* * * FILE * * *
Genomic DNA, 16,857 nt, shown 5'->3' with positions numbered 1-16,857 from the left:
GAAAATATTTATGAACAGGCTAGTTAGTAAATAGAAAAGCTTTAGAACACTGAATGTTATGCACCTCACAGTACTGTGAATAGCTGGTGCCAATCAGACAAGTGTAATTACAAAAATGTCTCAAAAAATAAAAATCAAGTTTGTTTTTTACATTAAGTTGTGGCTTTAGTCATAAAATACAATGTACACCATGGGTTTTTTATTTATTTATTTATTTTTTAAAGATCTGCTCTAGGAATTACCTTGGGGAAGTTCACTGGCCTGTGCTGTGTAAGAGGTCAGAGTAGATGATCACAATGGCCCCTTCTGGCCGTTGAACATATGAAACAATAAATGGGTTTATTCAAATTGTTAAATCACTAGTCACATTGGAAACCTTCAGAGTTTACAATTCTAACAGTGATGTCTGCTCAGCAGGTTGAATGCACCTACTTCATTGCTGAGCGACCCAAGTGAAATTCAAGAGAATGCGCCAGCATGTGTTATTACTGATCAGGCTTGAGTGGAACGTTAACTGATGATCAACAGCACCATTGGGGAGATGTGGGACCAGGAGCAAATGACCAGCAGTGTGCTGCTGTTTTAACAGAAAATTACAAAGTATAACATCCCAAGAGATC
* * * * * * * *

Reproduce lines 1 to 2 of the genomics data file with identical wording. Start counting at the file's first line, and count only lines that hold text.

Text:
Genomic DNA, 16,857 nt, shown 5'->3' with positions numbered 1-16,857 from the left:
GAAAATATTTATGAACAGGCTAGTTAGTAAATAGAAAAGCTTTAGAACACTGAATGTTATGCACCTCACAGTACTGTGAATAGCTGGTGCCAATCAGACAAGTGTAATTACAAAAATGTCTCAAAAAATAAAAATCAAGTTTGTTTTTTACATTAAGTTGTGGCTTTAGTCATAAAATACAATGTACACCATGGGTTTTTTATTTATTTATTTATTTTTTAAAGATCTGCTCTAGGAATTACCTTGGGGAAGTTCACTGGCCTGTGCTGTGTAAGAGGTCAGAGTAGATGATCACAATGGCCCCTTCTGGCCGTTGAACATATGAAACAATAAATGGGTTTATTCAAATTGTTAAATCACTAGTCACATTGGAAACCTTCAGAGTTTACAATTCTAACAGTGATGTCTGCTCAGCAGGTTGAATGCACCTACTTCATTGCTGAGCGACCCAAGTGAAATTCAAGAGAATGCGCCAGCATGTGTTATTACTGATCAGGCTTGAGTGGAACGTTAACTGATGATCAACAGCACCATTGGGGAGATGTGGGACCAGGAGCAAATGACCAGCAGTGTGCTGCTGTTTTAACAGAAAATTACAAAGTATAACATCCCAAGAGATC